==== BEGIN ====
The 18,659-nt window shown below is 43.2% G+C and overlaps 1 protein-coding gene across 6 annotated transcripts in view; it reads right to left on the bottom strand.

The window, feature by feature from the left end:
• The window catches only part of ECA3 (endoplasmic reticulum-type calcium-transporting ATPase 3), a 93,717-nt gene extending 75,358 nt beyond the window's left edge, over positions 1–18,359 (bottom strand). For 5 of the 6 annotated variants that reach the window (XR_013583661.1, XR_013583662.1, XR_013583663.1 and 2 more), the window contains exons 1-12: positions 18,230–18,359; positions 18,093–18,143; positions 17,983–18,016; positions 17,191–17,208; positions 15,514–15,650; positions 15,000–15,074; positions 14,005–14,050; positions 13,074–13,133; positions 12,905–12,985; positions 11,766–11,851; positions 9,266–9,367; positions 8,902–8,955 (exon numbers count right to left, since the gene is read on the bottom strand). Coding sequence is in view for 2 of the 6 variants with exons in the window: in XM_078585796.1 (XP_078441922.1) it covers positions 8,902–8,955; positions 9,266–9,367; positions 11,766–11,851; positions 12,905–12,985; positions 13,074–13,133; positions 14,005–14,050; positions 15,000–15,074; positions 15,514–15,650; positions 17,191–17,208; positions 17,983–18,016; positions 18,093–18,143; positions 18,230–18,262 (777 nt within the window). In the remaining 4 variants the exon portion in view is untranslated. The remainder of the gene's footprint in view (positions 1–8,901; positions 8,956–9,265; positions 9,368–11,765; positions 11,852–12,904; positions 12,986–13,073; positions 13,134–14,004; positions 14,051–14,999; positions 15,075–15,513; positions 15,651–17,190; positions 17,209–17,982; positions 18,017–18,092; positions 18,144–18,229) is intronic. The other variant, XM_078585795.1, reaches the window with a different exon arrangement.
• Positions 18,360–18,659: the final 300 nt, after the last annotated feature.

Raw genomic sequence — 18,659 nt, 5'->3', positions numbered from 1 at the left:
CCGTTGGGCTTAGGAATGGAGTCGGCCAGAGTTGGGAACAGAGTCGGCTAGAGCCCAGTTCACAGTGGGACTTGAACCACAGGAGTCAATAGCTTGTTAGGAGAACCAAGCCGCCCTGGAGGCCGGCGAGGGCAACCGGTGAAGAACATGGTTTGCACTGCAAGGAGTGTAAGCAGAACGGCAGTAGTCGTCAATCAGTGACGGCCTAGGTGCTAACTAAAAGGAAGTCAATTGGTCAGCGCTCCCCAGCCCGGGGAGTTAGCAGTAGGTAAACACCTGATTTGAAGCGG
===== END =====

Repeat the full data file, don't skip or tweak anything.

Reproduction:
The 18,659-nt window shown below is 43.2% G+C and overlaps 1 protein-coding gene across 6 annotated transcripts in view; it reads right to left on the bottom strand.

The window, feature by feature from the left end:
• The window catches only part of ECA3 (endoplasmic reticulum-type calcium-transporting ATPase 3), a 93,717-nt gene extending 75,358 nt beyond the window's left edge, over positions 1–18,359 (bottom strand). For 5 of the 6 annotated variants that reach the window (XR_013583661.1, XR_013583662.1, XR_013583663.1 and 2 more), the window contains exons 1-12: positions 18,230–18,359; positions 18,093–18,143; positions 17,983–18,016; positions 17,191–17,208; positions 15,514–15,650; positions 15,000–15,074; positions 14,005–14,050; positions 13,074–13,133; positions 12,905–12,985; positions 11,766–11,851; positions 9,266–9,367; positions 8,902–8,955 (exon numbers count right to left, since the gene is read on the bottom strand). Coding sequence is in view for 2 of the 6 variants with exons in the window: in XM_078585796.1 (XP_078441922.1) it covers positions 8,902–8,955; positions 9,266–9,367; positions 11,766–11,851; positions 12,905–12,985; positions 13,074–13,133; positions 14,005–14,050; positions 15,000–15,074; positions 15,514–15,650; positions 17,191–17,208; positions 17,983–18,016; positions 18,093–18,143; positions 18,230–18,262 (777 nt within the window). In the remaining 4 variants the exon portion in view is untranslated. The remainder of the gene's footprint in view (positions 1–8,901; positions 8,956–9,265; positions 9,368–11,765; positions 11,852–12,904; positions 12,986–13,073; positions 13,134–14,004; positions 14,051–14,999; positions 15,075–15,513; positions 15,651–17,190; positions 17,209–17,982; positions 18,017–18,092; positions 18,144–18,229) is intronic. The other variant, XM_078585795.1, reaches the window with a different exon arrangement.
• Positions 18,360–18,659: the final 300 nt, after the last annotated feature.

Raw genomic sequence — 18,659 nt, 5'->3', positions numbered from 1 at the left:
CCGTTGGGCTTAGGAATGGAGTCGGCCAGAGTTGGGAACAGAGTCGGCTAGAGCCCAGTTCACAGTGGGACTTGAACCACAGGAGTCAATAGCTTGTTAGGAGAACCAAGCCGCCCTGGAGGCCGGCGAGGGCAACCGGTGAAGAACATGGTTTGCACTGCAAGGAGTGTAAGCAGAACGGCAGTAGTCGTCAATCAGTGACGGCCTAGGTGCTAACTAAAAGGAAGTCAATTGGTCAGCGCTCCCCAGCCCGGGGAGTTAGCAGTAGGTAAACACCTGATTTGAAGCGG